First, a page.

Holly Goldberg Sloan’s book Counting by 7s is a favorite at my school with both students and teachers alike. It centers on the life of the endearingly quirky 12-year-old genius Willow Chance, the adopted multiracial daughter of loving white parents. When her adoptive parents tragically die in a car crash, Willow finds herself taken in by her Vietnamese friends and their single mom. What I really appreciated about this book is that it emphasizes that family, although always imperfect, is something that can be created and that is ultimately transformative. Featuring a truly unusual and unique set of misfit characters, this is an uplifting book that reads something like a fable or fairy tale come true. Continue reading Diverse Books, Diverse Families
I began the first full day at the 2014 Young Adult Literature Symposium with a session that perfectly suited this year’s “Keeping It Real” theme. Titled “YA Realness: What Makes ‘Contemporary Realism’ Feel True To Readers?” this Saturday morning session featured a self-moderated panel of established authors discussing a range of topics related to contemporary realistic fiction for young adults, including the genre’s authenticity, controversial topics, writing craft, and continued appeal to teens.
In many cases, a panel without a formal moderator could go horribly wrong, but the excellent crew of authors in this particular session instead created a casual and very thoughtful conversation about many aspects of contemporary realism. Matt de la Pena, Coe Booth, Sara Zarr, Sara Ryan, and Jo Knowles are all authors well-known for their varied, popular, and critically acclaimed works of contemporary realistic fiction written for and about young adults.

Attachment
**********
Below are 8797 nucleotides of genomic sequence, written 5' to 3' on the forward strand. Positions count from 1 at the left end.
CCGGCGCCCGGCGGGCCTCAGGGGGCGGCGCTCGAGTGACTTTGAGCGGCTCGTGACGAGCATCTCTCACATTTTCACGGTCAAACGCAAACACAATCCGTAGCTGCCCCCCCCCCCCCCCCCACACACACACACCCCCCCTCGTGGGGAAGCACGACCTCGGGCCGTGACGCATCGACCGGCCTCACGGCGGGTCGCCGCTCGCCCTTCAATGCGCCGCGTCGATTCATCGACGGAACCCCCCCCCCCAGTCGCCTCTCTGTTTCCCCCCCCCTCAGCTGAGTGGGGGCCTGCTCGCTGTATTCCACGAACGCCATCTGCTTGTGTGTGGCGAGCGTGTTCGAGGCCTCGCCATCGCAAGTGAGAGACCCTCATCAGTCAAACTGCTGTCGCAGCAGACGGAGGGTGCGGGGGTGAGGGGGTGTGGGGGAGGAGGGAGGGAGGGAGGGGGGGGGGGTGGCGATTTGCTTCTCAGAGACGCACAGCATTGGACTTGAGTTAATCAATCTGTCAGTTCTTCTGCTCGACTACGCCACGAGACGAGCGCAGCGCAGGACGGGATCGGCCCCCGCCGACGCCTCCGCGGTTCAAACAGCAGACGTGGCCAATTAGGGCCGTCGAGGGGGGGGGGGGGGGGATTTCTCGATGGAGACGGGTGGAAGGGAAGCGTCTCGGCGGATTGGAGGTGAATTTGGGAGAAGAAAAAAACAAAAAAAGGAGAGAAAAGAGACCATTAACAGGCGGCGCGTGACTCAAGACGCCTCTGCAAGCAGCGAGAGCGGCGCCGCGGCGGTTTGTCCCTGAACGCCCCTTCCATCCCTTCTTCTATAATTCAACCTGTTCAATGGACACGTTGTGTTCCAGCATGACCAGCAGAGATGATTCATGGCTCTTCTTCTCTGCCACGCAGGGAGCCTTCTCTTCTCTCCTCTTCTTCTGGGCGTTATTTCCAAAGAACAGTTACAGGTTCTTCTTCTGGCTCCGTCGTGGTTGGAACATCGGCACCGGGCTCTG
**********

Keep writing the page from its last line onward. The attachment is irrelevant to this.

Sara Zarr started the session off by getting right to the most basic but unavoidable question: “How do you define ‘contemporary realism?” She broke the ice by offering her own, excellent definition of the genre as a story that takes place more or less in the present in which nothing happens that could not feasibly happen in our world and nothing occurs that might violate the space-time continuum. The other panelists chimed in, mentioning their emphases on honesty, emotional truth, and grittiness. Matt de la Pena shared his usual response to questions concerning his preference for realistic fiction over fantasy: “I am so infatuated with the real world that I don’t go there [to supernatural creatures, etc.] creatively….you all have great stories in your lives, you just think they’re normal.” Continue reading YA Lit Symposium: YA Realness – What Makes Contemporary Realism Feel True to Readers?